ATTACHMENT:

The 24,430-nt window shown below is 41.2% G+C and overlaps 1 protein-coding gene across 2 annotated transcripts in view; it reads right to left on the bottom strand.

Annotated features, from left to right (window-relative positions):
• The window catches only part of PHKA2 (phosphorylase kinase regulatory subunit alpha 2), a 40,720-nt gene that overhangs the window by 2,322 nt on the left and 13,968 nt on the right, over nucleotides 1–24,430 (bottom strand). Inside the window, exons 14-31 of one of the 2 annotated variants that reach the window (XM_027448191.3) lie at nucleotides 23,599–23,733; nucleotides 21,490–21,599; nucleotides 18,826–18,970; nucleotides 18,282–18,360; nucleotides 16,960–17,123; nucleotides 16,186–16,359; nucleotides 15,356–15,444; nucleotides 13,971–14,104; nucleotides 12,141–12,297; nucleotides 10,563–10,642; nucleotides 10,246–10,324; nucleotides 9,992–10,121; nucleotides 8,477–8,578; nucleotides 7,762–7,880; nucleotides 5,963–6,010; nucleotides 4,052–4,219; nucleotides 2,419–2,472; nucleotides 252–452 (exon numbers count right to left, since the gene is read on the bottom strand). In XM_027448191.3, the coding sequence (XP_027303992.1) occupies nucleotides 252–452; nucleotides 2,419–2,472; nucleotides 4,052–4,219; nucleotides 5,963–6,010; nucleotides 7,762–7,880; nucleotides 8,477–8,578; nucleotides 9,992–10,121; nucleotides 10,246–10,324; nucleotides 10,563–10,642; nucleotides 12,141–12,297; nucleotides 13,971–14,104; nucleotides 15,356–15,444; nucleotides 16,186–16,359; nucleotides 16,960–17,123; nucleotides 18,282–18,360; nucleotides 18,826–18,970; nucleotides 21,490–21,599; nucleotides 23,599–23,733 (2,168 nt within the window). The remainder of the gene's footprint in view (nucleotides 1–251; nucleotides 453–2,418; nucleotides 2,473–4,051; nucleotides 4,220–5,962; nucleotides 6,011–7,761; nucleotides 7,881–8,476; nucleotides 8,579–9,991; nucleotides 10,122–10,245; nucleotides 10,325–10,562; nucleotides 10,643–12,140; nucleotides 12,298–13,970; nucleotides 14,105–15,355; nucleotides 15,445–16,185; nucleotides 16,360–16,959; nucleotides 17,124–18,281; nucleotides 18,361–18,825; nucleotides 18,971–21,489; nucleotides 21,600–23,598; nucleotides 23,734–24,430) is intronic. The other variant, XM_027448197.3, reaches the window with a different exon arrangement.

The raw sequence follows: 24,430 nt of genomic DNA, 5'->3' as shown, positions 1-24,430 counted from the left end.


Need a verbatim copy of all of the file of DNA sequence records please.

The 24,430-nt window shown below is 41.2% G+C and overlaps 1 protein-coding gene across 2 annotated transcripts in view; it reads right to left on the bottom strand.

Annotated features, from left to right (window-relative positions):
• The window catches only part of PHKA2 (phosphorylase kinase regulatory subunit alpha 2), a 40,720-nt gene that overhangs the window by 2,322 nt on the left and 13,968 nt on the right, over nucleotides 1–24,430 (bottom strand). Inside the window, exons 14-31 of one of the 2 annotated variants that reach the window (XM_027448191.3) lie at nucleotides 23,599–23,733; nucleotides 21,490–21,599; nucleotides 18,826–18,970; nucleotides 18,282–18,360; nucleotides 16,960–17,123; nucleotides 16,186–16,359; nucleotides 15,356–15,444; nucleotides 13,971–14,104; nucleotides 12,141–12,297; nucleotides 10,563–10,642; nucleotides 10,246–10,324; nucleotides 9,992–10,121; nucleotides 8,477–8,578; nucleotides 7,762–7,880; nucleotides 5,963–6,010; nucleotides 4,052–4,219; nucleotides 2,419–2,472; nucleotides 252–452 (exon numbers count right to left, since the gene is read on the bottom strand). In XM_027448191.3, the coding sequence (XP_027303992.1) occupies nucleotides 252–452; nucleotides 2,419–2,472; nucleotides 4,052–4,219; nucleotides 5,963–6,010; nucleotides 7,762–7,880; nucleotides 8,477–8,578; nucleotides 9,992–10,121; nucleotides 10,246–10,324; nucleotides 10,563–10,642; nucleotides 12,141–12,297; nucleotides 13,971–14,104; nucleotides 15,356–15,444; nucleotides 16,186–16,359; nucleotides 16,960–17,123; nucleotides 18,282–18,360; nucleotides 18,826–18,970; nucleotides 21,490–21,599; nucleotides 23,599–23,733 (2,168 nt within the window). The remainder of the gene's footprint in view (nucleotides 1–251; nucleotides 453–2,418; nucleotides 2,473–4,051; nucleotides 4,220–5,962; nucleotides 6,011–7,761; nucleotides 7,881–8,476; nucleotides 8,579–9,991; nucleotides 10,122–10,245; nucleotides 10,325–10,562; nucleotides 10,643–12,140; nucleotides 12,298–13,970; nucleotides 14,105–15,355; nucleotides 15,445–16,185; nucleotides 16,360–16,959; nucleotides 17,124–18,281; nucleotides 18,361–18,825; nucleotides 18,971–21,489; nucleotides 21,600–23,598; nucleotides 23,734–24,430) is intronic. The other variant, XM_027448197.3, reaches the window with a different exon arrangement.

The raw sequence follows: 24,430 nt of genomic DNA, 5'->3' as shown, positions 1-24,430 counted from the left end.